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NavCal Marine Services LLC 865-765-3407
NavCal NCDRLOG SOFTWARE (1998 DOS version) OBSOLETE!
is a computerized version of a traditional paper log book with electronic input from a GPS or LORAN receiver plus manual log entries from the Captain.
NCDRLOG DEAD RECKONING DATA LOGGER
Marine log with NEMA0183 data input from GPS or LORAN Version 3.05 August 1998
NCDRLOG is an electronic marine log program that takes Latitude, Longitude, Course, and Speed data from the NMEA0183 family one or family two data outputs from a GPS or LORAN receiver. It takes date and time information from your computer and typed inputs from the Captain to produce an accurate electronic marine log of your boat's path. This log is displayed on the screen, recorded on your disk, and can be printed out on your printer after the cruise.
The major feature of this program is SAFETY. Many navigators place far too much reliance on electronic aids to navigation and neglect traditional log keeping. If the electronic aid fails the navigator may only have a very crude idea of his position and little or no knowledge of how existing conditions are effecting his vessels' movement. If this program is consistently used it is less likely that you will be left in the dark as to vital navigational data even if you experience a GPS or LORAN receiver failure.
For the highest reliability you should operate your receiver on one battery and your computer on another and preferably use a Laptop computer with its own internal battery. If your receiver fails or looses its signal the computer will have recorded your DR log data. The chances of both receiver and computer failing are less than depending on just one method alone. To add further safety, this program warns you when the variation of the average of several Latitude and Longitude readings is excessive.
This program will run on any IBM compatible microcomputer with an available serial port. This full users manual can be printed out and contains installation instructions.
You should read this users manual thoroughly before you attempt installation and use of this package. Its use is not difficult but we want to insure that you thoroughly understand the features and LIMITATIONS of this program. Your package should contain a floppy disk of 3 1/2 inch diameter for your computer.
Your first task is to have a competent electronics technician fabricate a data cable per the information below using a connector for your receiver. Use shielded cable of at lease 22Ga and no longer that 50 feet total.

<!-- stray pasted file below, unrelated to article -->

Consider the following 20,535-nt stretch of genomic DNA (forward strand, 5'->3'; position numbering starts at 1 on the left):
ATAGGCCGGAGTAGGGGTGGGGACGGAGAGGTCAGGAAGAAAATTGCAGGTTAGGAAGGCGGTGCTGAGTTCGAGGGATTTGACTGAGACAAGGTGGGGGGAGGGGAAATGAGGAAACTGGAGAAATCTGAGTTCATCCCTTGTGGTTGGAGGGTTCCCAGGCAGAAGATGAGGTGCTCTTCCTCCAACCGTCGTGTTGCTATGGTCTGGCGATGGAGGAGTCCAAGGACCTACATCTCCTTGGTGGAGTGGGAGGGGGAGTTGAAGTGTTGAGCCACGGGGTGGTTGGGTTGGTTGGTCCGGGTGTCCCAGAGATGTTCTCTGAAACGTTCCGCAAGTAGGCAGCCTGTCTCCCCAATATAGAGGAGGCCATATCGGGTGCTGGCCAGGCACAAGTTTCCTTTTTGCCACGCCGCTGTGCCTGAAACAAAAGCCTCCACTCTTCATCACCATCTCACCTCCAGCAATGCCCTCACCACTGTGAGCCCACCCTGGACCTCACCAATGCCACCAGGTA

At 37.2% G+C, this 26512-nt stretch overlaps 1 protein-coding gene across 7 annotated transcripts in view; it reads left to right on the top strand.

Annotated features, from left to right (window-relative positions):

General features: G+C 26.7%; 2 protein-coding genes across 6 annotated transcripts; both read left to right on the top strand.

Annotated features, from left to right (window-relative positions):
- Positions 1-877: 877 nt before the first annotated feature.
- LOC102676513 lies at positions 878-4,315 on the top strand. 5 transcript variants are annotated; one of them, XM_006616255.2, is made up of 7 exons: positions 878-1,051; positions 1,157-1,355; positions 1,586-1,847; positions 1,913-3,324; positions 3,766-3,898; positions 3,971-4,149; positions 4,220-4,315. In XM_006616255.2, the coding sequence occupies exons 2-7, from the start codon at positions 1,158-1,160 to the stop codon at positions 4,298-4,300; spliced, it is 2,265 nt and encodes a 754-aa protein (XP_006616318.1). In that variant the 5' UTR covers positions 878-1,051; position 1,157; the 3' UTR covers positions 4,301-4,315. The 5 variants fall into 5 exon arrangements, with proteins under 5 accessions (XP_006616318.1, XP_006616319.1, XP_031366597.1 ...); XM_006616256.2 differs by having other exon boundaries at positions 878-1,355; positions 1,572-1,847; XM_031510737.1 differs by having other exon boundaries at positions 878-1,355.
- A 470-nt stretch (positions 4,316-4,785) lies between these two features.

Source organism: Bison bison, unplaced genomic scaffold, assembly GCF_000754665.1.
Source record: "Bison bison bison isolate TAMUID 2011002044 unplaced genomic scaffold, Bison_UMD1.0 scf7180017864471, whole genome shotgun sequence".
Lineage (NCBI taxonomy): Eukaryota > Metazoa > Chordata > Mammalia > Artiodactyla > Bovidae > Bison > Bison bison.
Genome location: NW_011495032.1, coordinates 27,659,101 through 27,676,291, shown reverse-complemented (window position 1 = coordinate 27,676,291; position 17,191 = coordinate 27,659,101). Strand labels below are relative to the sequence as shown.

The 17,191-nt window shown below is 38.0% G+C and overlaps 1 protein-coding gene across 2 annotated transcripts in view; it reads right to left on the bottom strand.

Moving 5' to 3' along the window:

DB9 (9-pin) connector
DB25 (25-pin) connector
Route the cable away from any electronic interference and to your computer. You can connect the cable to serial port one or two on your computer and select the proper port when you start the program.
Make sure all connections are electrically and mechanically sound. Remember the marine environment can be very harsh on electronics. Be sure your computer is placed in a convenient but well protected place. The navigator will need ready access to the keyboard for making manual entries at major course or speed changes etc. The log is laid out like a traditional nonelectronic log and is intended to be used in a similar fashion.
Once you have the proper data cable connections you should copy the program from the master floppy supplied to the disk you plan to use it from and store the master floppy in a safe place. This program will run from either a hard or floppy disk. It is suggested that you used a hard disk if your computer has one as it will be faster. Be sure to see any last minute notes etc. by typing the "README" file to the screen or copying it to your printer.
PROGRAM START To get the README notes insert the master floppy and change it to the default device (A: if it is in floppy drive A). Type "README" for screen display or "COPY READ.ME PRN:" for DOS or similar Windows actions to get a written copy on your printer. Then copy the program to your selected disk by typing "INSTALL C" for your hard drive.
Now you are ready to run the program for a trial. Change to the disk and subdirectory containing the program and type NCDRLOG. The program will fill the screen with the NavCal standard screen logo/program header. Note the version number displayed on the far left side on line one. Please refer to this version number and the program name (far right on line one; NCDRLOG) in any correspondence. Item number one gives you a chance to enter the name of the file you want the log data stored in. The prompt contains a default file name that you used the last time that you can use by pressing the Enter-Key. You will always have a line near the bottom of the screen that provides more information about the item you are entering. You can use any valid file name if you like and you can include a drive or path definition if needed. You cannot include a file name extension as the program automatically supplies a ".LOG" extension. You should put all your files in the same place on the disk and preferably in the same subdirectory as the program so they can be easily found.